"Sorry, I haven't understood that yet!
Showing emotions is a very important characteristic that I, as a "serious" rapporteur, would not have allowed myself to have immediately. Although, if I am honest, I have laughed behind the camera several times or at least smiled strongly, but also reacted affected. Janina also confirms this to me, and if it comes from the heart, you do not think that it will water down history at all.
Showing emotions is a very important characteristic that I, as a "serious" rapporteur, would not have allowed myself to have immediately. Although, if I am honest, I have laughed behind the camera several times or at least smiled strongly, but also reacted affected. Janina also confirms this to me, and if it comes from the heart, you do not think that it will water down history at all but gives her a soul!
Does a report not have to be neutral?
Here Janina answers decidedly with No, and gives me a valuable tip on the way.
If you play along with emotions as described, this, if you do it right, even enhances the depth of the report. Often one learns more in an intensive conversation than when someone tries to get information in a cool and passionless way.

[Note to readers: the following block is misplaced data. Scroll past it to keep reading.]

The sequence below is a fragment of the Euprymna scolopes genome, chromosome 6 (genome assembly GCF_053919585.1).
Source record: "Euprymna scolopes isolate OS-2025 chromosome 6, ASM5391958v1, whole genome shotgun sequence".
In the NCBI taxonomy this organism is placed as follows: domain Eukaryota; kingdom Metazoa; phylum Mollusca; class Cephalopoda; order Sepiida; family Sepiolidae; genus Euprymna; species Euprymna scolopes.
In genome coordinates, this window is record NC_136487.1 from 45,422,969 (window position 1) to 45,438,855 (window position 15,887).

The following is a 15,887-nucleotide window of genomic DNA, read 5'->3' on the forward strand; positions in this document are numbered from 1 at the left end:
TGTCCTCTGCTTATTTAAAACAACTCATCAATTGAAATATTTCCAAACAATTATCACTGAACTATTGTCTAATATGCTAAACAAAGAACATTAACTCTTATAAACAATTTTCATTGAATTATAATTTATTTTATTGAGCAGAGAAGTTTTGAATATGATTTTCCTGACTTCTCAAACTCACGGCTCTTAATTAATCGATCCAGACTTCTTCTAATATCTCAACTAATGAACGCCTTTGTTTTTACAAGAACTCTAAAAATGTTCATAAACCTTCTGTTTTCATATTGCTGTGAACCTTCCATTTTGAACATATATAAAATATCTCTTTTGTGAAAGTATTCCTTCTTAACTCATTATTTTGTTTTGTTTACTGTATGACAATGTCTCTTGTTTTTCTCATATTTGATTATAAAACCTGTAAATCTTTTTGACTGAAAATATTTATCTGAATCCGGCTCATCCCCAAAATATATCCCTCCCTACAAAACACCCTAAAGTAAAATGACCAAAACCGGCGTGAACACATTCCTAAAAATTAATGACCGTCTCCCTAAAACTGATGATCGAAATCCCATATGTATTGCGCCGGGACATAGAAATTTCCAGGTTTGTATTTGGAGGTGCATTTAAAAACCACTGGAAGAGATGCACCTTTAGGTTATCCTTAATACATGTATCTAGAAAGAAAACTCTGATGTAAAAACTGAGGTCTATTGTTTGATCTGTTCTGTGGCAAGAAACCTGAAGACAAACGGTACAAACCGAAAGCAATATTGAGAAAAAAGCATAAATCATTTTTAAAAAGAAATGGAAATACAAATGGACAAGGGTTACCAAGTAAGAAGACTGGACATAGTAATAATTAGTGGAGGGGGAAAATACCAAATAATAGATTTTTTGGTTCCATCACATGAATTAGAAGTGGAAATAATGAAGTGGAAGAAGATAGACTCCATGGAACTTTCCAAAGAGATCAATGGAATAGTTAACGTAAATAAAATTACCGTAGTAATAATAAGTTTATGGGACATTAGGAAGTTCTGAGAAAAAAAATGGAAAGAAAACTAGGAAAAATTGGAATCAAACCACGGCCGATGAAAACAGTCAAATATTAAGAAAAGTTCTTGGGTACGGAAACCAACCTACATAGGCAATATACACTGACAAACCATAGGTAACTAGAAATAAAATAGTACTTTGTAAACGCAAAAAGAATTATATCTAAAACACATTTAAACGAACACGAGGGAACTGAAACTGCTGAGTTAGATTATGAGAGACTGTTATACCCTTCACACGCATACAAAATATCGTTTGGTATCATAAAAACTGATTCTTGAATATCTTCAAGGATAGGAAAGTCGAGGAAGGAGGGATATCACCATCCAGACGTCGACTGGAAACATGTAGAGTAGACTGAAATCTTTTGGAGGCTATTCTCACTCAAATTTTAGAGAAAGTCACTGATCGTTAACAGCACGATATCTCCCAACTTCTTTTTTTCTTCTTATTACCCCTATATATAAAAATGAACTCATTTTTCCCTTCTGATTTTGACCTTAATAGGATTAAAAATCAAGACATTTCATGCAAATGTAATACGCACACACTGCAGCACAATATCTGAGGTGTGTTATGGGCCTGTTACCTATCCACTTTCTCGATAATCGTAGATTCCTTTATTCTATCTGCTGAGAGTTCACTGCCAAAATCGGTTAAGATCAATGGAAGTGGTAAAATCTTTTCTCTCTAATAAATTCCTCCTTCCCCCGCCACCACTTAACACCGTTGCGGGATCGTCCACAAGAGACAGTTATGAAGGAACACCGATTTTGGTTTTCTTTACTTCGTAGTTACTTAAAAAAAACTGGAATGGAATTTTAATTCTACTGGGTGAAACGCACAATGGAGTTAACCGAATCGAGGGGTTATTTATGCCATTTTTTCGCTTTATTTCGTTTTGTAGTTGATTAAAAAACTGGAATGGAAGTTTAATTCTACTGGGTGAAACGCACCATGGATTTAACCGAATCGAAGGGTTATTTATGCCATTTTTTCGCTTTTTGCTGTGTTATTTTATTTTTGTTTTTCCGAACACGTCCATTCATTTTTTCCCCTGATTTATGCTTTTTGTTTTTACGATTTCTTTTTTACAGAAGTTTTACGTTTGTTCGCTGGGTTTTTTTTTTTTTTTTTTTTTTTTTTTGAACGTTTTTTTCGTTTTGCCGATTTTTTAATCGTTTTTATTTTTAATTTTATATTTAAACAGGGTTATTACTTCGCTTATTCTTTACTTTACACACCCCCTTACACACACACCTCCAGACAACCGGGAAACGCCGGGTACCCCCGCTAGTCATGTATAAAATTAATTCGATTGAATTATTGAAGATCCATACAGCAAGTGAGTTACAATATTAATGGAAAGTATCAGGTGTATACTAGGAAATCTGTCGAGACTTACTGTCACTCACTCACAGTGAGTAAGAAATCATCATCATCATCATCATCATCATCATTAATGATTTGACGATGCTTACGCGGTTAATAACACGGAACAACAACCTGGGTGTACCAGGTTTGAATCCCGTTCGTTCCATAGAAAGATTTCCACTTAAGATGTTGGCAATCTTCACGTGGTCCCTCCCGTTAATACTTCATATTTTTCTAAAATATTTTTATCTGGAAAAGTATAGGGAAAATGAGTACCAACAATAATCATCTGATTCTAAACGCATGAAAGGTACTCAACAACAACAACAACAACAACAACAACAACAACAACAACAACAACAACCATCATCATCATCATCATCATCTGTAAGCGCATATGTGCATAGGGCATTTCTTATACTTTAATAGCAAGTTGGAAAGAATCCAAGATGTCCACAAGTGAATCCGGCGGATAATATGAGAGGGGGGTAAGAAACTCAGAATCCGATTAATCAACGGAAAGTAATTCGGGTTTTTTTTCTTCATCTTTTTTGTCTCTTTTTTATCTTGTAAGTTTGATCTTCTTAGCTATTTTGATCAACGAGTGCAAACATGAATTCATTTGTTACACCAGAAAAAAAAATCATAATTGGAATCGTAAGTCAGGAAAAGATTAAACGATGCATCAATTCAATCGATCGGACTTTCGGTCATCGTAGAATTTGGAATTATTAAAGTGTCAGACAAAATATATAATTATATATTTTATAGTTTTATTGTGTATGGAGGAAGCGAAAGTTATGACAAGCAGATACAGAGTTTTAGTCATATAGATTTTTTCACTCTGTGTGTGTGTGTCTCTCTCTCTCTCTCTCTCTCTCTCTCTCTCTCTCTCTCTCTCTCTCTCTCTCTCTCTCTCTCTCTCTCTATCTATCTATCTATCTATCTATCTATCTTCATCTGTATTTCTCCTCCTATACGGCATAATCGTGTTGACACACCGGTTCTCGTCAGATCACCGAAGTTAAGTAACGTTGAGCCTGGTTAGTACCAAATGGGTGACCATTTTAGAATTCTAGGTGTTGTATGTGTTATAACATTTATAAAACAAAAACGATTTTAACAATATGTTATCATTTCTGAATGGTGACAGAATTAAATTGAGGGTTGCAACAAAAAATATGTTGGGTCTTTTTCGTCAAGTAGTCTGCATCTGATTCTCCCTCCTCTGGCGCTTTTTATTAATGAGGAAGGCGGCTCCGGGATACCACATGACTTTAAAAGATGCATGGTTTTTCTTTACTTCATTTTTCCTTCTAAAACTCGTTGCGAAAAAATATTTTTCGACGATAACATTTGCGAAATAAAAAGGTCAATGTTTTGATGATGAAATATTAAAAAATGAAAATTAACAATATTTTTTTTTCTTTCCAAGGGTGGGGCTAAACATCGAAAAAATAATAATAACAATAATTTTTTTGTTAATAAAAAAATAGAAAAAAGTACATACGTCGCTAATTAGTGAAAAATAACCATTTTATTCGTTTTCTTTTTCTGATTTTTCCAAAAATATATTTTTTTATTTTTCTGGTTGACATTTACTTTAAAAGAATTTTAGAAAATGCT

To create a clear separation for the consumer of a story, especially when serious social or critical issues are at stake. Janina refers to the classic commentary. Here the author is allowed to express his own opinion in a one-sided way, if he wishes. Neutral reporting can then take place in a dedicated section.
How I will handle it here in this blog, I do not know yet exactly. Purely technically a clear demarcation of the evaluation-free contribution to the comment is possible.
Janina gave me the following practical tips, they sound natural:
- Never forget to ask and understand the opposite side
- What is the "truth", generally speaking.
- Before an interview, it must be clear what the interview is for
- Check the Pressecotex
- And always 😃🙏🏼
And one last question remains unanswered: